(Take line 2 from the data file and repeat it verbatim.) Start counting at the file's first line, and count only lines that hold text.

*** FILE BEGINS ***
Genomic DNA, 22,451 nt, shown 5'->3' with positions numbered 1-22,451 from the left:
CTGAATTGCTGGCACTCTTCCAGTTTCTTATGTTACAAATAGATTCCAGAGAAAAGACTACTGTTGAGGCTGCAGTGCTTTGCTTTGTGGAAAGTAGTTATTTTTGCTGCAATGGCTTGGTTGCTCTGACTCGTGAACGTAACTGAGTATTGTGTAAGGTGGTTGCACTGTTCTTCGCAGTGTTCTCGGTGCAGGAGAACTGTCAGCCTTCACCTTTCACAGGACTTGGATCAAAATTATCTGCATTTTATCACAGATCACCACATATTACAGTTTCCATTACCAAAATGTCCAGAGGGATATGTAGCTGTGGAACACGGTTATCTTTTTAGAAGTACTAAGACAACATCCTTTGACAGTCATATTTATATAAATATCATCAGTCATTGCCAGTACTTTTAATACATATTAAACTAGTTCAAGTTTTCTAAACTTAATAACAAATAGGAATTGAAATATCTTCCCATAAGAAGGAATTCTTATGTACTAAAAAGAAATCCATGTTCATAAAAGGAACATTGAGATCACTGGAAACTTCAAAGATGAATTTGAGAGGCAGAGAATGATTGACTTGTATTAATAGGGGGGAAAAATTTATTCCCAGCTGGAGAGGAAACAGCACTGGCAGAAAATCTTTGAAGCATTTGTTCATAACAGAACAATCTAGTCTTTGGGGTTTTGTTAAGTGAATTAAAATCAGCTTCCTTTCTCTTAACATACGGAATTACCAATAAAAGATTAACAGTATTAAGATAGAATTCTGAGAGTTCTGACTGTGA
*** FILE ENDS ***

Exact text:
CTGAATTGCTGGCACTCTTCCAGTTTCTTATGTTACAAATAGATTCCAGAGAAAAGACTACTGTTGAGGCTGCAGTGCTTTGCTTTGTGGAAAGTAGTTATTTTTGCTGCAATGGCTTGGTTGCTCTGACTCGTGAACGTAACTGAGTATTGTGTAAGGTGGTTGCACTGTTCTTCGCAGTGTTCTCGGTGCAGGAGAACTGTCAGCCTTCACCTTTCACAGGACTTGGATCAAAATTATCTGCATTTTATCACAGATCACCACATATTACAGTTTCCATTACCAAAATGTCCAGAGGGATATGTAGCTGTGGAACACGGTTATCTTTTTAGAAGTACTAAGACAACATCCTTTGACAGTCATATTTATATAAATATCATCAGTCATTGCCAGTACTTTTAATACATATTAAACTAGTTCAAGTTTTCTAAACTTAATAACAAATAGGAATTGAAATATCTTCCCATAAGAAGGAATTCTTATGTACTAAAAAGAAATCCATGTTCATAAAAGGAACATTGAGATCACTGGAAACTTCAAAGATGAATTTGAGAGGCAGAGAATGATTGACTTGTATTAATAGGGGGGAAAAATTTATTCCCAGCTGGAGAGGAAACAGCACTGGCAGAAAATCTTTGAAGCATTTGTTCATAACAGAACAATCTAGTCTTTGGGGTTTTGTTAAGTGAATTAAAATCAGCTTCCTTTCTCTTAACATACGGAATTACCAATAAAAGATTAACAGTATTAAGATAGAATTCTGAGAGTTCTGACTGTGA